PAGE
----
Engraving of Arnold, by H.B. Hall, after John Trumbull
General Arnold Wounded in Attack on Hessian Redoubt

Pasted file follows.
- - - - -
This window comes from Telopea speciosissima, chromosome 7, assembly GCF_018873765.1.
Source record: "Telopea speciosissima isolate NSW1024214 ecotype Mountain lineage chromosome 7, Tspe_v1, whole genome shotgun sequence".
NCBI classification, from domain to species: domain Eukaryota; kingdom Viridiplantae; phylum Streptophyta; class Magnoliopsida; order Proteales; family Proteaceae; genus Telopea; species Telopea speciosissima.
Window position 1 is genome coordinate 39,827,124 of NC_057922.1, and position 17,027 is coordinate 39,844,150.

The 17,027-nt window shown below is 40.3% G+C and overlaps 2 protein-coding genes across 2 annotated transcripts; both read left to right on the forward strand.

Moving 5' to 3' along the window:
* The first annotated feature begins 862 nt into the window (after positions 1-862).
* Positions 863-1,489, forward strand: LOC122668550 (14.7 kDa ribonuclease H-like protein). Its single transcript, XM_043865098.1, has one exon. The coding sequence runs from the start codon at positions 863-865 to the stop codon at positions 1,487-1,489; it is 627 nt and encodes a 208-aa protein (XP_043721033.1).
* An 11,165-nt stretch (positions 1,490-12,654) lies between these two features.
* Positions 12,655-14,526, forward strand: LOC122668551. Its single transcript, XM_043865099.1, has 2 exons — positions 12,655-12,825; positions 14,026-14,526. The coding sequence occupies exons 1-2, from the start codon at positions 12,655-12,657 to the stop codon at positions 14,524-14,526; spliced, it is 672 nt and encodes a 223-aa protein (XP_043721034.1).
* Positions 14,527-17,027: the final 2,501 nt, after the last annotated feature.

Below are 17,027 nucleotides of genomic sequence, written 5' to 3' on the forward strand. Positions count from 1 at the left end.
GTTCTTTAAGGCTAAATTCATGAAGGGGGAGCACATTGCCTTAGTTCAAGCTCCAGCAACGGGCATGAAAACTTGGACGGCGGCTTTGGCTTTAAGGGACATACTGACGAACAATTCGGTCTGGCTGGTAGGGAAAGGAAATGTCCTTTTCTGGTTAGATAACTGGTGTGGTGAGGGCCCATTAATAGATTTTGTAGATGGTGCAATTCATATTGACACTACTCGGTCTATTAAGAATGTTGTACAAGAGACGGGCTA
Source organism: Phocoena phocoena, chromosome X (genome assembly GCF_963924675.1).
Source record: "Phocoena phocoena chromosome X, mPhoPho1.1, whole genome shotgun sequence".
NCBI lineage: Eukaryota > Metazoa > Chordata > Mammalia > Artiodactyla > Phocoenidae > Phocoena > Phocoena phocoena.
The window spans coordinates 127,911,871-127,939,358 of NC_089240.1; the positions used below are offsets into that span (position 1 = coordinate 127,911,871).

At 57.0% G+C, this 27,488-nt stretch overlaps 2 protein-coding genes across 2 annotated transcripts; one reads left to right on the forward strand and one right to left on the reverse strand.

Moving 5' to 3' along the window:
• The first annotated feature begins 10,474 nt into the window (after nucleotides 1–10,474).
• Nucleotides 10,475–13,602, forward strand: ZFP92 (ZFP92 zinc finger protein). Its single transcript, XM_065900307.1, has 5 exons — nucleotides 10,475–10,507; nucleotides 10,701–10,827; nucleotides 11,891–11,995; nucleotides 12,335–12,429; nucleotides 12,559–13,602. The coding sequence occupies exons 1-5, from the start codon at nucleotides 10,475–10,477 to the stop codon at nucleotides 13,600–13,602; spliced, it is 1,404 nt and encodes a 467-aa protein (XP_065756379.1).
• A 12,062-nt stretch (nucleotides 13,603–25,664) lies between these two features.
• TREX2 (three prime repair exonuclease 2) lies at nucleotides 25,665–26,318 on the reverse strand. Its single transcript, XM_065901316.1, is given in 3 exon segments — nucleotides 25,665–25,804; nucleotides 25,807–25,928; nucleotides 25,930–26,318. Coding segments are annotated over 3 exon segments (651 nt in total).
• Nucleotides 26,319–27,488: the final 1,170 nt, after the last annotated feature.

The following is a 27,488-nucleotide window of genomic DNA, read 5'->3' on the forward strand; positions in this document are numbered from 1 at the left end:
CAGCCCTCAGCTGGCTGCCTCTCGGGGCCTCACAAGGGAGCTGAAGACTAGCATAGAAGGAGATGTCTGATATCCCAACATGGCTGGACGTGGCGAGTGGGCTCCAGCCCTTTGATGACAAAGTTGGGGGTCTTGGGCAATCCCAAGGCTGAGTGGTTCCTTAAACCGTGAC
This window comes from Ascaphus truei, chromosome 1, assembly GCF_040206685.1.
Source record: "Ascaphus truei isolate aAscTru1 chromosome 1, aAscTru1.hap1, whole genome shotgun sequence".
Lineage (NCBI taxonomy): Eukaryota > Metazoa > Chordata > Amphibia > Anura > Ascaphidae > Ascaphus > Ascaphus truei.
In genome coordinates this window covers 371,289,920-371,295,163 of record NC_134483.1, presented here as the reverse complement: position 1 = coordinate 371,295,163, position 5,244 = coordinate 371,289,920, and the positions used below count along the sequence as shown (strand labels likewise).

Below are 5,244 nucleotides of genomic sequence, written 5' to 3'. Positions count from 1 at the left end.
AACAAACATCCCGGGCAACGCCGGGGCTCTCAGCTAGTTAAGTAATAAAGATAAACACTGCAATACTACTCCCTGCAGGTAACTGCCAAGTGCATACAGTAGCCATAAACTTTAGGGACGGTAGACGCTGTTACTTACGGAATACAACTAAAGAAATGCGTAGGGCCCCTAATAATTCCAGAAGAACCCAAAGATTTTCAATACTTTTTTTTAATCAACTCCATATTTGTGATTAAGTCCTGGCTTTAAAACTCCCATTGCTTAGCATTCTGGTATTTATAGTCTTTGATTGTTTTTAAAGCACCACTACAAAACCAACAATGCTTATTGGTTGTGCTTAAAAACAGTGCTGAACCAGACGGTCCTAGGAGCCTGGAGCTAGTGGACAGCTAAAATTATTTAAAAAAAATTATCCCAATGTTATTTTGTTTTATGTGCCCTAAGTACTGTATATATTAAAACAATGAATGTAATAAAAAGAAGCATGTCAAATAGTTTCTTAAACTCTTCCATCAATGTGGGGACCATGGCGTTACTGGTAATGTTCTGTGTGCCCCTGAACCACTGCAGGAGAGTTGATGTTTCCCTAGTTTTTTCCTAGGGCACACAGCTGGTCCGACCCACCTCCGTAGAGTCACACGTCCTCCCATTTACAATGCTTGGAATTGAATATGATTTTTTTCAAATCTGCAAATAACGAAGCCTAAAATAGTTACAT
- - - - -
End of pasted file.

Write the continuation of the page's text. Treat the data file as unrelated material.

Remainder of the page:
On October 19th 1777, General Arnold urged General Gates who was the Commander of the American Continental Army, to attack General Burgoyne at dawn on the morning after the first battle of Saratoga (Bemis Heights). At this point Burgoyne troops were only 2 miles away from the American lines. Unfortunately, General Gates would not concede to Arnold’s brash plan. This stems from an earlier event on October 7th 1777, when Burgoyne advanced his troops on the American lines commanded by Colonel Morgan. After a severe battle and many hours, Colonel Morgan was able to deflect the British army, except for a strong disciplined company of German Hessians. In the confusion of battle, General Arnold who was known for his courage on the battle field charged in the head of his troops into the firm German lines. A violent struggle broke out and General Arnold’s horse was shot out from underneath him . This gave Arnold a severe wound. This hard charge didn’t last long and the German Hessian broke lines and fled into their entrenchments. After this brief engagement, General Gates recalled the wounded Arnold and his troops and commented, “Lest he should do something rash.” The battle ended at twilight and General Gates received the honor for this victory. Burgoyne retreated his whole army some distance north of the entrenchment’s. In this remarkable battle, General Arnold was the only officer to receive a wound. Arnold’s personality didn’t afford him recognition for his rash ideas on the battle field, but Washington knew and understood why his Army needed men such as Arnold if they were to win.